Ambassador Francis Muthaura – the oldest of the Ocampo Four – appears to be a haunted man. But he’s right about one very important thing.
He wants the case against him at the International Criminal Court to start pronto – before the end of the year.
He and I agree on this – justice delayed is justice denied. That’s a cardinal principle of the rule of law.
The other suspects – Deputy Prime Minister Uhuru Kenyatta, radio journalist Joshua Sang, and Eldoret North MP William Ruto – want the trials to start after elections in March next year.
The ICC prosecutor seems to agree with them. I will tell you why Mr Muthaura is right, and the ICC wrong. There are also intriguing sub-plots.
Mr Muthaura is not a spring chicken. He will turn 66 on October 20. That’s not ancient, but it definitely puts him in the last stanza of his life. But get this – trials at the ICC usually take years.
In all likelihood, Mr Muthaura will be over 70 before his case concludes. Trials at The Hague are exhausting and stressful.
Even for a younger man in more robust health, a trial for crimes against humanity can be gruelling. The emotional cost to the suspect and his family must be very high.
This is especially true if one considers himself innocent. These must be some of the factors Mr Muthaura must have considered in seeking an expeditious trial.
The mighty and powerful have had a difficult time at The Hague. The late Serbian President Slobodan Milosevic died while on trial at the International Criminal Tribunal for the former Yugoslavia.
Former Liberian warlord President Charles Taylor just got convicted and sentenced to 50 years in prison.
I am sure Mr Muthaura wants to spend his dotage playing with grandchildren, not being hectored by lawyers at The Hague.
His three co-suspects needn’t worry about their age. All are younger men. At 50, Mr Kenyatta is the “oldest” of the young bunch.
On age alone, Mr Muthaura’s interests are in diametric opposition to the other suspects. That’s why the ICC shouldn’t deny his due process rights for an expeditious trial.
But there’s more. Mr Muthaura shouldn’t be sacrificed – once again – by the mandarins of the Kibaki regime.
Media reports indicate that Mr Muthaura wanted to go into retirement after President Kibaki’s first term in 2007.
However, he stayed on through the election out of loyalty to Mr Kibaki. It’s that cruel twist of fate which has him on trial at The Hague.
Mr Muthaura wouldn’t have been caught up in the ICC dragnet had he retired prior to the 2007 elections.
Now – once again – he’s been asked to accept a later trial date for the political convenience of Mr Kenyatta, who appears to be President Kibaki’s preferred successor.
I am glad Mr Muthaura is refusing to be used – again. Then there’s the matter of Mr Kibaki himself.
Although Mr Kibaki was the direct beneficiary of the 2007 elections – with all the attendant violence – he’s not the one on trial at The Hague.
In fact, Mr Kibaki will be in comfortable retirement at his palatial Othaya home when the ICC will be “tormenting” Mr Muthaura at The Hague. Just picture the two drastically contrasting images.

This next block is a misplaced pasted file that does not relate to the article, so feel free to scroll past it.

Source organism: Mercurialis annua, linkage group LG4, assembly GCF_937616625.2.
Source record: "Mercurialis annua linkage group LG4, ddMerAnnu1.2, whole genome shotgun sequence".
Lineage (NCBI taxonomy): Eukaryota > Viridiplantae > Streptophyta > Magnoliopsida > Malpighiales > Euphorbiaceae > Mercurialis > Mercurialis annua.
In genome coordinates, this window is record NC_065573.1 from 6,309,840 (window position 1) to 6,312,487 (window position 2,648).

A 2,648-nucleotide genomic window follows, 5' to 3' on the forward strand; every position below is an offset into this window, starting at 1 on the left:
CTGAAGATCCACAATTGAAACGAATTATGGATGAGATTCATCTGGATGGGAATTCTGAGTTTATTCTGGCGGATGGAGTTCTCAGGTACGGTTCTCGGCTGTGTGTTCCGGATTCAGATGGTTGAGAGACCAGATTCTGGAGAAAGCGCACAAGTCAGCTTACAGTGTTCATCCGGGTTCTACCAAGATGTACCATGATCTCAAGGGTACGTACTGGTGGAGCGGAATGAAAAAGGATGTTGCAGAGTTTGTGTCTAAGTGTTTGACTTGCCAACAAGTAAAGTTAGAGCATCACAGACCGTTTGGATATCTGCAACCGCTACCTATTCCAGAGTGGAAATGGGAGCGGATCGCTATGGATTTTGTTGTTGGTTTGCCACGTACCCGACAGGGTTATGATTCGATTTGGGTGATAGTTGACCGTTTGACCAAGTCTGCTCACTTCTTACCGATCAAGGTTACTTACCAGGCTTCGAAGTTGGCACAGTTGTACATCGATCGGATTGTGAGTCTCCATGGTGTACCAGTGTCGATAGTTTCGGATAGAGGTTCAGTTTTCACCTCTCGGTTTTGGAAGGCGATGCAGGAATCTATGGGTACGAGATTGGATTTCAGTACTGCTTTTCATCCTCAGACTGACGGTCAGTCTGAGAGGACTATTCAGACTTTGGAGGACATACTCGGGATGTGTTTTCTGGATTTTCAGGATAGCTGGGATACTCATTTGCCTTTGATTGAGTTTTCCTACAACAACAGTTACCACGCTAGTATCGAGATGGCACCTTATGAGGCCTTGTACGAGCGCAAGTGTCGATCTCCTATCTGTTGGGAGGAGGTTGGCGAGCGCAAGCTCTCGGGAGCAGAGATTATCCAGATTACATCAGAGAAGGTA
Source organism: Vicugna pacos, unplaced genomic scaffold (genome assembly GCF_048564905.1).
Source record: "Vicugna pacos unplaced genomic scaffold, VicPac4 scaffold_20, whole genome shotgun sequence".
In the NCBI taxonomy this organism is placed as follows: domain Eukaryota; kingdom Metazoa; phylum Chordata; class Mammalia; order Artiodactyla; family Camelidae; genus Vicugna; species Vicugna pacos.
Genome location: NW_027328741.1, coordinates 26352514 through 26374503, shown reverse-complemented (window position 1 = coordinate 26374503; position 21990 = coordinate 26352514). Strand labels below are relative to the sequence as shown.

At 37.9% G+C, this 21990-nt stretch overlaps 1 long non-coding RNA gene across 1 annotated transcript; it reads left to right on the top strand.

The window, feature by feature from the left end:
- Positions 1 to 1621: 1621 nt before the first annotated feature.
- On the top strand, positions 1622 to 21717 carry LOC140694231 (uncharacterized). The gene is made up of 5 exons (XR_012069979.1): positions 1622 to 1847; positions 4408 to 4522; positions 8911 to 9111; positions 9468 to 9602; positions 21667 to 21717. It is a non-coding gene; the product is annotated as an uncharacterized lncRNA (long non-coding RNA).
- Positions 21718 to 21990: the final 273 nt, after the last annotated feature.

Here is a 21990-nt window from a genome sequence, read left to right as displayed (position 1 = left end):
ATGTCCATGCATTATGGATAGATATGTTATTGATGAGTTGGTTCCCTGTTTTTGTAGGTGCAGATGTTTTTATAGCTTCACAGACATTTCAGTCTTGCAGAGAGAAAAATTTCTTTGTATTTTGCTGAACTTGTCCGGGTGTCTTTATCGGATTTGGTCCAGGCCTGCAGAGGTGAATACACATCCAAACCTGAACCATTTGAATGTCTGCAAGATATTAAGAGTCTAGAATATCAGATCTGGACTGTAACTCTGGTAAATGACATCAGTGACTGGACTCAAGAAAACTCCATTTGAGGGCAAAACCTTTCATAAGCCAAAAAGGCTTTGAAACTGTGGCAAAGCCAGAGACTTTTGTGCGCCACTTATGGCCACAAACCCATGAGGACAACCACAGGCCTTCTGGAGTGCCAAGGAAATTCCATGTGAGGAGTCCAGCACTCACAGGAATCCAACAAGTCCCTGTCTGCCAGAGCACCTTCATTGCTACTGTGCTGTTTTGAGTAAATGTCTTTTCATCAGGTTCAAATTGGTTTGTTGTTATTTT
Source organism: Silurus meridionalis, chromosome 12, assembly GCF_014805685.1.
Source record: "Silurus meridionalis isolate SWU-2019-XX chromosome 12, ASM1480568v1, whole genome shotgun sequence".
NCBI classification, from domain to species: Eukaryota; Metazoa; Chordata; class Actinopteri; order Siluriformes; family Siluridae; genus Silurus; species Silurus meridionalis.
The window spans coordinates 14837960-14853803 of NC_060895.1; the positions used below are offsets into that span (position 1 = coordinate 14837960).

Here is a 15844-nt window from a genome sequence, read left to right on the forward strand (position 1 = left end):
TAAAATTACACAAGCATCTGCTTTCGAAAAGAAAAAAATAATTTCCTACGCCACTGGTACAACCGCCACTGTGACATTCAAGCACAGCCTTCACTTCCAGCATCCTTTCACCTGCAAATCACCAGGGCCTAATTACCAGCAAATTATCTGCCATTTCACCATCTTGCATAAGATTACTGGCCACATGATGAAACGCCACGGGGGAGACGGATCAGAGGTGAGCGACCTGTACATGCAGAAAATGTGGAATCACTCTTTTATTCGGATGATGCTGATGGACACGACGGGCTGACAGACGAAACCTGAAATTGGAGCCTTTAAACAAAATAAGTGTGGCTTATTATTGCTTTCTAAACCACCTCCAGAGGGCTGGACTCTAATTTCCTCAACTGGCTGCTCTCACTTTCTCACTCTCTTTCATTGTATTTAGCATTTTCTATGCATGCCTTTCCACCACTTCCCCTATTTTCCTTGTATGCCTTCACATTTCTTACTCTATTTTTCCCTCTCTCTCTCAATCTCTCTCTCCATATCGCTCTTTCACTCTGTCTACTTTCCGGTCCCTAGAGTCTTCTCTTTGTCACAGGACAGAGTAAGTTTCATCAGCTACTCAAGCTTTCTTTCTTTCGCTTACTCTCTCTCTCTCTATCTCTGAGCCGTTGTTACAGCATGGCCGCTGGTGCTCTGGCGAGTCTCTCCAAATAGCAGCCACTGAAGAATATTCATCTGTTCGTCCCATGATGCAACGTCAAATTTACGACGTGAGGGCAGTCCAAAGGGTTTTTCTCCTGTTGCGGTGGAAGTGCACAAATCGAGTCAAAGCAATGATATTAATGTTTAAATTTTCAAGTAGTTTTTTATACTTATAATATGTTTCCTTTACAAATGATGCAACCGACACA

Even though he’s loyal to a fault, Mr Muthaura can’t be happy about this picture. He must feel like a sacrificial lamb.
And, perhaps, he is. He must feel that he’s here to “carry Mr Kibaki’s water”. Only now he also has to carry both Mr Kenyatta’s and Mr Ruto’s water. Talk about loyalty.
Temperament of court
I would reconsider my legal strategy if I were Mr Muthaura. I’ve been baffled sometimes by the strategies pursued by his lawyers.
It seems to me that the first thing a lawyer seeks to do is understand the philosophy and temperament of a court.
Only then can she/he scheme and strategise for the maximum benefit of the client. One must avoid sideshows. The most important thing is to relentlessly pursue an “exit strategy”.
I believe Mr Muthaura ought to pursue a bold legal strategy that’s completely different from Mr Kenyatta and Mr Ruto.
My free advice is that Mr Muthaura should cut a deal with the prosecution and testify against Mr Kenyatta in exchange for his freedom.
This is the only way Mr Muthaura can save himself. Otherwise, he’s looking at possibly two terrible outcomes.
He could be convicted after a long trial and sentenced to life in a cold foreign country. Or he could be found not guilty, but after a long stressful trial.
However, he would be a free man – although a key witness – if he cuts a deal with the prosecutor.
I hope Mr Muthaura has thought of this tantalising scenario. I would certainly pursue it if I were his lawyer.
I know his former colleagues in the government – President Kibaki, Mr Kenyatta, and their political allies will excoriate him. But he must look out for himself.
It’s every man for himself at The Hague. Mr Kenyatta and Mr Ruto want the trials delayed so that they can contest the presidential elections.
I can’t blame them for putting their interests above those of others. That’s life. But Mr Muthaura should also do the same – put his interests above theirs.
He won’t be running for public office. He has served and retired. Why should he not think of ways of “beating the rap” at The Hague?
He can do so by becoming a witness for the prosecution. But I am sure he would want the charges against him dropped. Deal?
Makau Mutua is Dean and SUNY Distinguished Professor at SUNY Buffalo Law School and Chair of the KHRC